Economist on Trump's NAFTA proposal: Hopefully, cooler heads will prevail
President-elect Donald Trump's campaign promises to renegotiate or even eliminate the North American Free Trade agreement is causing concern in the Borderland.
Signed in 1994, NAFTA eliminated most tariffs on some of the goods traded between the United States, Mexico and Canada.
UTEP Economics professor Dr. Tom Fullerton told ABC-7 he hopes, that in the business sector of the US, "cooler heads will prevail."
Fullerton said dismantling NAFTA and trade agreements "will cause inflation to increase, the business disruptions will be so severe, it will also cause employment to decline and it will cause output to decline along with employment. We'll end up with a recipe for stag-flation, something the United States hasn't seen since the 1970s. That's a combination of higher prices, inflation, lower employment or higher unemployment."
Fullerton said Trump's assumption that the U.S. is losing jobs, that would otherwise stay in the US, to other countries, is a fallacy. "Most of the jobs in manufacturing that have been lost, have been lost to technology," Fullerton added.
However, the economist said he estimates 90 percent of the manufacturing jobs in Ciudad Juarez are tied to NAFTA. "Anything that's done to disrupt those supply chains is going to cause a reduction in the amount in foreign direct investment that otherwise would occur in Ciudad Juarez," Fullerton said, "It would probably cause migration from Ciudad Juarez. It would also lead to higher unemployment here in El Paso. Hopefully, that doesn't materialize."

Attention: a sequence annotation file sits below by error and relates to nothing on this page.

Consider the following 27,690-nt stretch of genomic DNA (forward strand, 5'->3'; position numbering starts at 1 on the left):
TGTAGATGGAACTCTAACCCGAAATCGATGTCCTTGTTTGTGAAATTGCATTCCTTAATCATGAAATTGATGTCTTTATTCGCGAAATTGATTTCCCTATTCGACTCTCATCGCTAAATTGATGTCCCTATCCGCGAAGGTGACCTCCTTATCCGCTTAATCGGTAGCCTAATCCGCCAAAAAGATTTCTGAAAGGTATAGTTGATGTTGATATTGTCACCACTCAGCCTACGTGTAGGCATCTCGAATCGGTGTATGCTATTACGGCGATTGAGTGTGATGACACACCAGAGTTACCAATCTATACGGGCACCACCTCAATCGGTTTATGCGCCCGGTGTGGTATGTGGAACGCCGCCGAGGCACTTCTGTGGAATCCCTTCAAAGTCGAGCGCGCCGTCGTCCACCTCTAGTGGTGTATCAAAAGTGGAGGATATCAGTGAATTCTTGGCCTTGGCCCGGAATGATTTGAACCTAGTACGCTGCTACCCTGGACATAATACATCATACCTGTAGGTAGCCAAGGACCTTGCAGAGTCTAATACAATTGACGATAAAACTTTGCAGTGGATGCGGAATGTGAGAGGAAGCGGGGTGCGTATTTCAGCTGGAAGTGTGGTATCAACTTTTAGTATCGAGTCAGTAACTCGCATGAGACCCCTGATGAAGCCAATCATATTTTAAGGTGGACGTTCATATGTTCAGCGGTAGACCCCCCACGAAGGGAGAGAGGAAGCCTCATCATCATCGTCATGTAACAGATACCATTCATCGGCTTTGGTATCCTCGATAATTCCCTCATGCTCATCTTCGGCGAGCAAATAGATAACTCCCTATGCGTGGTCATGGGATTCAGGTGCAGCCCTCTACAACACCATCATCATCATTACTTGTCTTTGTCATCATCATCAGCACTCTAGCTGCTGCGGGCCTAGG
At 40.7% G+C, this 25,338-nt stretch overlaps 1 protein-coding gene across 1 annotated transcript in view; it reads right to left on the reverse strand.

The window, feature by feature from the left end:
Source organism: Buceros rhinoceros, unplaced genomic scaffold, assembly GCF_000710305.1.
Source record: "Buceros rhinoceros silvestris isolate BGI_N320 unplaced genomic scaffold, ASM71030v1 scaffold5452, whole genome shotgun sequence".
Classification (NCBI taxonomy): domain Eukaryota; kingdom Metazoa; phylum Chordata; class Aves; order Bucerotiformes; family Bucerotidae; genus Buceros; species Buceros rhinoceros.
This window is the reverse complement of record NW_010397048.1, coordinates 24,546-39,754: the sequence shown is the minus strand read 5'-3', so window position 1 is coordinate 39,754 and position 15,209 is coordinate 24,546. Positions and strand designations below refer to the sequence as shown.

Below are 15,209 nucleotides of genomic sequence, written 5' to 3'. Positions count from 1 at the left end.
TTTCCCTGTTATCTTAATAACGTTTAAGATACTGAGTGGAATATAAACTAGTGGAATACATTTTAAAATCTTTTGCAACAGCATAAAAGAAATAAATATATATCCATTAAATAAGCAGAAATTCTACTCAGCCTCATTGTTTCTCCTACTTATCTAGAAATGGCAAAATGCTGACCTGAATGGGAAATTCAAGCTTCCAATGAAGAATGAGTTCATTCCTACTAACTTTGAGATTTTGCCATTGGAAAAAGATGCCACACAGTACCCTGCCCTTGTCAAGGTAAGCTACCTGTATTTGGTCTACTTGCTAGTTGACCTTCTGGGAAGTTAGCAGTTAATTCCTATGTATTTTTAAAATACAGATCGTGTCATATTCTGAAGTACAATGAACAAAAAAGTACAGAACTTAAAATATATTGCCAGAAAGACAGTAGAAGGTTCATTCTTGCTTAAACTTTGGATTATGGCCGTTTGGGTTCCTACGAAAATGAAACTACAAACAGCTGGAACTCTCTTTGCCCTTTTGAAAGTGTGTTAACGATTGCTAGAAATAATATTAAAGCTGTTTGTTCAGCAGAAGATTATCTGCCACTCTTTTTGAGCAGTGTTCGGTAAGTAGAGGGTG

In an op-ed piece titled "NAFTA 2.0," Congressman Will Hurd (R-El Paso) wrote that he believes there is room to improve the NAFTA agreement.
"Despite the campaign rhetoric," Hurd wrote, "I believe that under a Trump administration we have a real opportunity to improve North American competitiveness in the rest of the world through an upgrade in NAFTA. This belief was confirmed during several days of discussions on energy, commerce and rule of law in Mexico with business and political leaders."
"The White House has a lot of leeway when it comes to assessing tariff penalties against other countries. Trump is angry at Mexico. He's made some false accusations against Mexico and he is doing it under the banner of trying to protect American workers," Fullerton said, "Ultimately, if trade agreements get revoked, it's going to hurt American workers more than American investors."
Fullerton said Trump could change NAFTA on his own without approval from Congress. "He could declare an economic emergency and raise tariffs on anything from Mexico," Fullerton said.
Hurd wrote that NAFTA supported almost three million U.S. jobs, more than a quarter of the total jobs supported by U.S. exports.
"Supporters of NAFTA have probably inflated the economic gains of the accord and detractors have likely overestimated the resultant job losses," Hurd wrote. "While the economies of the United States, Canada and Mexico have grown, there have been both winners and losers."
"The U.S., Mexico and Canada are not competitors, but partners who build things together," Hurd told ABC-7.